North West MEP leading debate on promoting Low Carbon Economy
Theresa Griffin MEP today hosted a high-level parliamentary hearing regarding Carbon Capture and Storage (CCS) and how Europe’s industrial growth can be sustainable while meeting its decarbonisation objectives.
Sponsored by the Zero Emissions Platform (ZEP), senior representatives from industry, trade unions and NGOs were present at the event, along with political stakeholders, MEPs and the Commission, to debate the future of the CCS industry.
Panellists included, Jos Delbeke, Director General DG Climate Action, Phillip Pear on of the ETUC and Jill Duggan from the University of Cambridge Institute for Sustainable Leadership.
In her speech, Theresa Griffin emphasised the need to balance energy security, sustainable industry, particularly heavy industry, the safeguarding of jobs and our climate objectives of reducing greenhouse gas emissions by 40%, increasing renewables to 27%, increasing energy efficiency by 30% and reforming the greenhouse gas Emission Trading Scheme. She told the audience that CCS is part of a suite of solutions as it is clean, affordable and reliable – it exploits local and diversified fossil fuel resources effectively, both in terms of cost and environmental impact.
She highlighted that the White Rose Project in Yorkshire and the Humber will be receiving €300m of European funding for a new power plant which will be Europe’s first testbed for CCS and is expected to support around 2000 jobs.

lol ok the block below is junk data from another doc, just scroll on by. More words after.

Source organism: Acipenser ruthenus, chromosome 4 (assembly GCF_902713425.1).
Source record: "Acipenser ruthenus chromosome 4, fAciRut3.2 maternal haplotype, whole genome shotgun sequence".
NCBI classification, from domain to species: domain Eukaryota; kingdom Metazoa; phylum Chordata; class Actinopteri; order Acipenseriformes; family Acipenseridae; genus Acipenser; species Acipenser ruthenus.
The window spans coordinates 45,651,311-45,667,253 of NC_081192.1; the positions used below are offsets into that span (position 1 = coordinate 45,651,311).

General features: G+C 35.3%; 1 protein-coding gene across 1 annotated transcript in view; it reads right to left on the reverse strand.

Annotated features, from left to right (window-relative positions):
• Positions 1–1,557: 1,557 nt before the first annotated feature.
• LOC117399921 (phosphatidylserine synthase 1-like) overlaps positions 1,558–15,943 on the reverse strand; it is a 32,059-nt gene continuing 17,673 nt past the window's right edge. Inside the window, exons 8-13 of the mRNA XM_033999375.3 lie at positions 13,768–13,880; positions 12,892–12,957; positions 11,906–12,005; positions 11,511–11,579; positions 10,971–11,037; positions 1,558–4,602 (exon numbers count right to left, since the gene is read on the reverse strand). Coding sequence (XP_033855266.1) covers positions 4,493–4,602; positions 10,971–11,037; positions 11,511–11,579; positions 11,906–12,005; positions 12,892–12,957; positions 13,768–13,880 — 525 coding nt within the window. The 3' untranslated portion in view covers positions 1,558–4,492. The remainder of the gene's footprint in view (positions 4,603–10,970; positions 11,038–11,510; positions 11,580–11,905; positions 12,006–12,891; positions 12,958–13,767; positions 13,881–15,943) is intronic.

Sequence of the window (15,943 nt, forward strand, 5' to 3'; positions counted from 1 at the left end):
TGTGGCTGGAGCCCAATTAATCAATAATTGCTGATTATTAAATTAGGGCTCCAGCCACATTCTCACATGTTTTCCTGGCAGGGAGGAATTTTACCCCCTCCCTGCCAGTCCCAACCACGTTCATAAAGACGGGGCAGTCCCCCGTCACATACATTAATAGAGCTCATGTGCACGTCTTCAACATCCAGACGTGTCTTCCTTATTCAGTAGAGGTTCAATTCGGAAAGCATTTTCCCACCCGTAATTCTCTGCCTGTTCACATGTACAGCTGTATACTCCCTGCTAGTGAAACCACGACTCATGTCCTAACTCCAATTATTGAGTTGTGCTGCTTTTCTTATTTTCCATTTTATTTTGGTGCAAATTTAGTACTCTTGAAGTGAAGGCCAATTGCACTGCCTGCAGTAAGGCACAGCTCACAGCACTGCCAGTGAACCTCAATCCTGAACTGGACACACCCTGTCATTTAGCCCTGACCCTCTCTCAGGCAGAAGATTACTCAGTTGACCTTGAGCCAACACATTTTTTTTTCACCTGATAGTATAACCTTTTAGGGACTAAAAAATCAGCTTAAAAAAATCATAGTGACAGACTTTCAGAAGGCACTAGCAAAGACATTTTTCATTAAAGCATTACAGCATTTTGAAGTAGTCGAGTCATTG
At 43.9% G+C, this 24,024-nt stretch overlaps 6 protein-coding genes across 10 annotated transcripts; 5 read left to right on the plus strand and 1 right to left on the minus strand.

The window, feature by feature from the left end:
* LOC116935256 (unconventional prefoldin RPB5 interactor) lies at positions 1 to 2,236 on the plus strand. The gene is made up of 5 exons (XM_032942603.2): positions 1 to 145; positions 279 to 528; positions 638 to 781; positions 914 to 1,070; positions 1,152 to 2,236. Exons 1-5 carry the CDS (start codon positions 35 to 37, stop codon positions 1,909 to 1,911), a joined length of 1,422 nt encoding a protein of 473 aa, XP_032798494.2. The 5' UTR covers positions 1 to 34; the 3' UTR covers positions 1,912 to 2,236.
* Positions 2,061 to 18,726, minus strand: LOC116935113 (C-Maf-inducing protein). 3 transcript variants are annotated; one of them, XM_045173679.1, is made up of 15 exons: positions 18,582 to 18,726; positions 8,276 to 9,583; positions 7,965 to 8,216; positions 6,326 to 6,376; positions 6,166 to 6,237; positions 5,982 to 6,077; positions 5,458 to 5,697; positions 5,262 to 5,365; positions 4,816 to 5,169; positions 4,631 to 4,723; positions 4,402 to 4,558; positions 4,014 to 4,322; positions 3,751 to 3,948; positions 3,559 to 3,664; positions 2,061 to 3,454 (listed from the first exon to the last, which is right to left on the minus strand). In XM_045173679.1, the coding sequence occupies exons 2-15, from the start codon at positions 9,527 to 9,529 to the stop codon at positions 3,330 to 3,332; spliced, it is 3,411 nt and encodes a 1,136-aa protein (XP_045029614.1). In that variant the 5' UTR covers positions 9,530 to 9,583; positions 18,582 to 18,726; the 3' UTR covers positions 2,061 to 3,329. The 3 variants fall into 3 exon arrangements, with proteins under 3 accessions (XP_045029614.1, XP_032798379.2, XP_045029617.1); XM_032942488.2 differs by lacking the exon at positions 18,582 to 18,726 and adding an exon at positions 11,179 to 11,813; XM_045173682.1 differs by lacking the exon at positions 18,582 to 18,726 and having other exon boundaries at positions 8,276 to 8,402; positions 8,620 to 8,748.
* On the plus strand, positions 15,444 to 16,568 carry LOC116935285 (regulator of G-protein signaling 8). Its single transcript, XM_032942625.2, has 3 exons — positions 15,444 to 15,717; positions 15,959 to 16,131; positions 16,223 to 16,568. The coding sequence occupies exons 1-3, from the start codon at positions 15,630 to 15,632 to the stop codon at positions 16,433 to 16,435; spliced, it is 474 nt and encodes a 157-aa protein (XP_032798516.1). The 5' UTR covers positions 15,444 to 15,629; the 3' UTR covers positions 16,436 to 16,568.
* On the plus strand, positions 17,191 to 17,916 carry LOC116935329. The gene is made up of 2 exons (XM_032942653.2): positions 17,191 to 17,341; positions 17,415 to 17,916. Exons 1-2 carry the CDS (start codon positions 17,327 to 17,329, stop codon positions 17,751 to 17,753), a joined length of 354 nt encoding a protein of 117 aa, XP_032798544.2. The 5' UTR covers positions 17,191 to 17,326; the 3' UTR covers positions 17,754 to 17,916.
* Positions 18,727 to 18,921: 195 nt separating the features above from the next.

Speaking from Brussels, MEP Theresa Griffin said: “It is crucial that we recognise the importance of CCS, and what it can bring to industrial growth across the UK and throughout Europe. It was an extremely interesting debate and I hope we can go forward with an EU-wide CCS strategy. There is a need for urgent and co-ordinated action to protect jobs, our manufacturing base and the climate.
“As we move towards a more sustainable solution to heavy industry and energy security we must also keep in mind our climate objectives – CCS will be a key part of this. I will be working to ensure that CCS targets will be included in our 2030 energy and climate framework.”
CCS has been taking place successfully for over three decades in Norway where two plants at Sleipner and Snøhvit have stored the equivalent of 770 Olympic swimming pools full of CO2 per year.
The European Council have confirmed that it will continue to offer important support for advancing the CCS technology to its commercial deployment.